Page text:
12. Politicize our education.

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By Melissa Moskowitz

In 2014, Union College will prepare to graduate its current freshman class of 560 students, a class ultimately comprised of lawyers, philosophers, doctors, engineers, artists and countless other young professionals. They will also be preparing to graduate 560 young citizens.

Regardless of your major, most people at Union College receive a considerable political education. Union offers its students a number of ways to get involved and learn about politics. Even those with full courseloads who don’t have the ability to take classes can involve themselves politically. From Minerva events watching and discussing midterm election results to interesting lectures with former press secretaries and three time presidential candidates, Union doesn’t suffer from any lack of opportunity for students to seek political engagement.

So it is always surprising that Union, like many other college campuses, seems to spread political indifference like the plague. In a social and political environment where opportunities for political discourse happen daily, it is baffling to me how uninformed the campus populace can be. A speaking engagement by Ralph Nader should not be the only method of curing political apathy. Student-run groups like Campus Action, the College Democrats and the College Republicans throw excellent, but often under-attended, events that seek to engage the campus in legitimate political dialogue.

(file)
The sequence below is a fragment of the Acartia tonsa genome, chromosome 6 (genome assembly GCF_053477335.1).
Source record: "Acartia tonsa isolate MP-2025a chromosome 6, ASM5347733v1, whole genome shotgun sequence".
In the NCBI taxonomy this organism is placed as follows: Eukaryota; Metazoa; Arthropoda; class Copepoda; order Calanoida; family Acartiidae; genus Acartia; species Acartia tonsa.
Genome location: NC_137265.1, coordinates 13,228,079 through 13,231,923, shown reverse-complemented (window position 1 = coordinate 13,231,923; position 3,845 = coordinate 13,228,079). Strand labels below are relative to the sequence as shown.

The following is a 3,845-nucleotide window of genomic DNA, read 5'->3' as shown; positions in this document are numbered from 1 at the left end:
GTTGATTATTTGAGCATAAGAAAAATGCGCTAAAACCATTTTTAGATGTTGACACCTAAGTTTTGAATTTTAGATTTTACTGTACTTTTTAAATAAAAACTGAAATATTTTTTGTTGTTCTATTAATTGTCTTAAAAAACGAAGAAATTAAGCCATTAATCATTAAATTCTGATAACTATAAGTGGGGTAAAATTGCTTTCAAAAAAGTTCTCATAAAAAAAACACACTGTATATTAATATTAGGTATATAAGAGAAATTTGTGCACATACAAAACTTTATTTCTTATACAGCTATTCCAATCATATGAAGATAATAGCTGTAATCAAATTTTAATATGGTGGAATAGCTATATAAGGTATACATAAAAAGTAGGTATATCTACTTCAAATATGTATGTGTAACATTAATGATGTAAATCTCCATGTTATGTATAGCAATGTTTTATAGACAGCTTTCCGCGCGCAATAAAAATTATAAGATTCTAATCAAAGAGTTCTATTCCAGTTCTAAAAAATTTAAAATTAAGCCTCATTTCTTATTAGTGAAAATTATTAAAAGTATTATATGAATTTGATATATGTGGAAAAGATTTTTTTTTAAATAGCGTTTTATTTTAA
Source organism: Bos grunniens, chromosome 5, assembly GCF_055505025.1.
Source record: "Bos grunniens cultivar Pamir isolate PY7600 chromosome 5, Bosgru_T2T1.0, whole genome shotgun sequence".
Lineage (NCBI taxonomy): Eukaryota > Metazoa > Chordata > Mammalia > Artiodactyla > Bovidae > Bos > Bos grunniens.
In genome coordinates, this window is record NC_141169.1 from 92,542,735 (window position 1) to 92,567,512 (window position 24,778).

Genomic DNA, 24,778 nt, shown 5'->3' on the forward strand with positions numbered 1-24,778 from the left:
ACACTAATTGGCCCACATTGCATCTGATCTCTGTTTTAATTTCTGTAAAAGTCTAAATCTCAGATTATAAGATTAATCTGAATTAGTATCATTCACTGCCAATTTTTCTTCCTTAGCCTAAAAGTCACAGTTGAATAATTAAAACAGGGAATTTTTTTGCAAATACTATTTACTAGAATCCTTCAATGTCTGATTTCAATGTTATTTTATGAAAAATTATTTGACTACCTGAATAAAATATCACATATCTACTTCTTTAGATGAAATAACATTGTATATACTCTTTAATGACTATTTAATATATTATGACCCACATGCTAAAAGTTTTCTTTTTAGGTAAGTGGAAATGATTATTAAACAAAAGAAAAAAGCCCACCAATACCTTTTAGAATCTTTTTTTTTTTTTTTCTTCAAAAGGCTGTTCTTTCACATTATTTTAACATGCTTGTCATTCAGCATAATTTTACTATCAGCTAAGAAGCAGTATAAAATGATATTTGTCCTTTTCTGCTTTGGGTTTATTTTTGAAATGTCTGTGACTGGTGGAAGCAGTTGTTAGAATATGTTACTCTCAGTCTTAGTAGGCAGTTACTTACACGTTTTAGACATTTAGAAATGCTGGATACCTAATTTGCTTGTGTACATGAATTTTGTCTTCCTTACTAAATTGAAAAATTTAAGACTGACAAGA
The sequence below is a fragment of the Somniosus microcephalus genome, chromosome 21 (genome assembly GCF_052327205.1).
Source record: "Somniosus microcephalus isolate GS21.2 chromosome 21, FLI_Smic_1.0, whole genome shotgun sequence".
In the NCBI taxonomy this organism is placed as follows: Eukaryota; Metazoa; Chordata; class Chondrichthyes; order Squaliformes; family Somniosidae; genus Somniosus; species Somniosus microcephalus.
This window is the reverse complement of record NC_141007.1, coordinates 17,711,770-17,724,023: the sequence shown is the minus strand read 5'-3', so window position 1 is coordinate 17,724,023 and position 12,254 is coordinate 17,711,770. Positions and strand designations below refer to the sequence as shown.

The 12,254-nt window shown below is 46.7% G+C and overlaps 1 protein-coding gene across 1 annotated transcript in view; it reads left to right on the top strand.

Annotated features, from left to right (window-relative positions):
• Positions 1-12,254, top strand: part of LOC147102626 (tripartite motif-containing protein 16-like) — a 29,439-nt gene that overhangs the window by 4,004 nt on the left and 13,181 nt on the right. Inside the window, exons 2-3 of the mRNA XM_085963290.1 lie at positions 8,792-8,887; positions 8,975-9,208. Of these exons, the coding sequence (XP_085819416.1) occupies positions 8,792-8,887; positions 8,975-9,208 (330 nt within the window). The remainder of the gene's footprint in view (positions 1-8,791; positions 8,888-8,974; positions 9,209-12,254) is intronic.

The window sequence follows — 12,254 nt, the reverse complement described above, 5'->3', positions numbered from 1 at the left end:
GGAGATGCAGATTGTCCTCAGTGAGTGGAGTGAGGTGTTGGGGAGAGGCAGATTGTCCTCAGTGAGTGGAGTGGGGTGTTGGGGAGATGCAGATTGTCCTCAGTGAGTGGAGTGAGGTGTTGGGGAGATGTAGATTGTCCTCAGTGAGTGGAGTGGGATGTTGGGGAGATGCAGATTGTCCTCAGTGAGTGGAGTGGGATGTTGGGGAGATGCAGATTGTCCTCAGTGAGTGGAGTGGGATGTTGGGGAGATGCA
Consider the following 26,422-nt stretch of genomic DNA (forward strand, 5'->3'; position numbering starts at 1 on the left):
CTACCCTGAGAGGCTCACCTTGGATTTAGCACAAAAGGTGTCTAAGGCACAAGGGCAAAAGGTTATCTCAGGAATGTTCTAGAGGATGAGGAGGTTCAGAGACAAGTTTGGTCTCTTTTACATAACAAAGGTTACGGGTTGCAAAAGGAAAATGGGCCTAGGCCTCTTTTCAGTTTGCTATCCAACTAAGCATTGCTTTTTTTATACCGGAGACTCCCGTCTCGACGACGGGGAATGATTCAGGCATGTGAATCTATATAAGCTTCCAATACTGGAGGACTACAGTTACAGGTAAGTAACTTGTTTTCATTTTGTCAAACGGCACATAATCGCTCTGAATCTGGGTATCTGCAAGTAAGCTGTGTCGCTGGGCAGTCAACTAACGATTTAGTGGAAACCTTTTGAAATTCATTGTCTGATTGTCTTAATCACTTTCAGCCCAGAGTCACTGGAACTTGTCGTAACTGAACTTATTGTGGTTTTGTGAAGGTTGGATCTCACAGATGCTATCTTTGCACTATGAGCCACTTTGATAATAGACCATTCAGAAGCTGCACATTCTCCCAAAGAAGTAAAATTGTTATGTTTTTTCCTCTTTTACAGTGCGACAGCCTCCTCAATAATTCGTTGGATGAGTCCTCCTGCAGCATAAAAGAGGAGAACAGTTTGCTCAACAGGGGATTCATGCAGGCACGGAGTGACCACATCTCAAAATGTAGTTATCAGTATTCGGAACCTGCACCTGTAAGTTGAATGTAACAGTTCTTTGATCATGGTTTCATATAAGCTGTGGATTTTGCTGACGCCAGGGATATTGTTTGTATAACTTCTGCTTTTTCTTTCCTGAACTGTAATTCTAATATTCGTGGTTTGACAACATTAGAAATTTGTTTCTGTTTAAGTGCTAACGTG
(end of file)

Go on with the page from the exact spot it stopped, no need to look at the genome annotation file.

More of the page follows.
Although it sounds juvenile, and it is probably the answer given by every political figurehead about student apathy—a call for a greater political education is needed. I would ideally like to see the introduction of new general education requirement that mandates students to take at least one political science course while at Union. To do this, I’d suggest removing one of the WAC requirements in place of politically focused course.

In the end, you can’t escape being a citizen of a country. If college is tasked with preparing you to be a well-rounded individual, the absence of a political education serves to undermine this noble objective.

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